Photographer's Note

In 1988 the UNESCO awarded two Malian towns the status of world heritage. One was Timbuktu, the other was Djenné.

Six years earlier, in early March 1982, I arrived in Djenné. The town is rather strategically situated, partly surrounded by a winding river. To enter the town in 1982 I had to be ferried across the river. Unless there is now a bridge, this secluded location may have saved Djenné in recent years from being attacked by Islamist militias. Many other places in northern and central Mali have been attacked and ransacked, but as far as I know Djenné has remained calm.

Djenné is famous for its unique mosque built of mud and a remarkably uniform civilian mud architecture.

I have posted a few photos from Djenné before. I had several other photos but they turned out so miserably when I scanned them that I couldn't show them here. Recently I made new attempts and was much more successful.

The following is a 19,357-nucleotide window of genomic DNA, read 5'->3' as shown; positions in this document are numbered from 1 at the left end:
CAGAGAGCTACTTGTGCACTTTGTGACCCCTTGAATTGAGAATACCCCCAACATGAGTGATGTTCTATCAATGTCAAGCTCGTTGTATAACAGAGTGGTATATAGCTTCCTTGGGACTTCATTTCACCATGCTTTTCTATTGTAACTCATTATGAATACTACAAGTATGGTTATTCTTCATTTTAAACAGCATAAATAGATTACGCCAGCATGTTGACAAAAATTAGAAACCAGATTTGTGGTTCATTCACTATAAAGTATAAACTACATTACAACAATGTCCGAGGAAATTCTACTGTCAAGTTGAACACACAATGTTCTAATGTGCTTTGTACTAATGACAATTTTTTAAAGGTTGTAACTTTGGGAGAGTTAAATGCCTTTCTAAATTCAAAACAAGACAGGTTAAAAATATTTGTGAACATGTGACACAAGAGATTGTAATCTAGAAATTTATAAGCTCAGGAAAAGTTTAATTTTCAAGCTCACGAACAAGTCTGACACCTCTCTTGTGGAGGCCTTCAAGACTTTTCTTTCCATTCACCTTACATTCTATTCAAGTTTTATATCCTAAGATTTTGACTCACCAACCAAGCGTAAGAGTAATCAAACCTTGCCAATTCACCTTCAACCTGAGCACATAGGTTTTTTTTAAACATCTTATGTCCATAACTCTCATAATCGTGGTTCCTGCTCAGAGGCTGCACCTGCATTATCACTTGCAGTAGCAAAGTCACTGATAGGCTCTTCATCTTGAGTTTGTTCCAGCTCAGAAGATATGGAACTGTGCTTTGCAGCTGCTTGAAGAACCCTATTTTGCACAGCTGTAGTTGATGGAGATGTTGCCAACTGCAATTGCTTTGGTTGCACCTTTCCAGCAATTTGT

So now I am pleased to be able to show you some more of the photos I took one early morning before the usual strong light had destroyed the colours.

The main photo shows women starting the day by drawing water from a public well, soon after 6 AM. The out of focus background gives you an idea of the town architecture.

Two more photos from the hazy morning can be seen in the WS. As usual they were all scanned from Kodachrome slides.

This is the start of a short series of revived photos from Djenné . My next upload will be dedicated to the famous mosque, then followed by civilian areas.

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Additional Photos by Gert Holmertz (holmertz) Gold Star Critiquer/Gold Star Workshop Editor/Gold Note Writer [C: 12424 W: 572 N: 23858] (102042)
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